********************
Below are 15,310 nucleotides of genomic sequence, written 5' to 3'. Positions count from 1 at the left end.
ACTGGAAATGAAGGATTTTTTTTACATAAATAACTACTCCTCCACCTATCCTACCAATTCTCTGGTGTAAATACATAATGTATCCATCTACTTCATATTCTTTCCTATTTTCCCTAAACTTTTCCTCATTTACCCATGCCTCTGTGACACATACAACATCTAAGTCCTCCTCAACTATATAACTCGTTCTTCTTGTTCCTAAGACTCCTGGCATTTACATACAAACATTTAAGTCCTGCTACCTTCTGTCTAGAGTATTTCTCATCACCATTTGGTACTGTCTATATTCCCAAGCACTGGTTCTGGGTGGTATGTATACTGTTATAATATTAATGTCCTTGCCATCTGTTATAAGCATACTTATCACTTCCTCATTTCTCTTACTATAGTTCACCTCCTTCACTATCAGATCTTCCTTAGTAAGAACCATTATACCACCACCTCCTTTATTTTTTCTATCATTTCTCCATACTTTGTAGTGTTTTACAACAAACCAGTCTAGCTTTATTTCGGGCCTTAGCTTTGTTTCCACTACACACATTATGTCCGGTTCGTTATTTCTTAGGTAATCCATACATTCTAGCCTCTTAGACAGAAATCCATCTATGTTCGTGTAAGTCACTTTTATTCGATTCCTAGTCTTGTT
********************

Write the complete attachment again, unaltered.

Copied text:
Below are 15,310 nucleotides of genomic sequence, written 5' to 3'. Positions count from 1 at the left end.
ACTGGAAATGAAGGATTTTTTTTACATAAATAACTACTCCTCCACCTATCCTACCAATTCTCTGGTGTAAATACATAATGTATCCATCTACTTCATATTCTTTCCTATTTTCCCTAAACTTTTCCTCATTTACCCATGCCTCTGTGACACATACAACATCTAAGTCCTCCTCAACTATATAACTCGTTCTTCTTGTTCCTAAGACTCCTGGCATTTACATACAAACATTTAAGTCCTGCTACCTTCTGTCTAGAGTATTTCTCATCACCATTTGGTACTGTCTATATTCCCAAGCACTGGTTCTGGGTGGTATGTATACTGTTATAATATTAATGTCCTTGCCATCTGTTATAAGCATACTTATCACTTCCTCATTTCTCTTACTATAGTTCACCTCCTTCACTATCAGATCTTCCTTAGTAAGAACCATTATACCACCACCTCCTTTATTTTTTCTATCATTTCTCCATACTTTGTAGTGTTTTACAACAAACCAGTCTAGCTTTATTTCGGGCCTTAGCTTTGTTTCCACTACACACATTATGTCCGGTTCGTTATTTCTTAGGTAATCCATACATTCTAGCCTCTTAGACAGAAATCCATCTATGTTCGTGTAAGTCACTTTTATTCGATTCCTAGTCTTGTT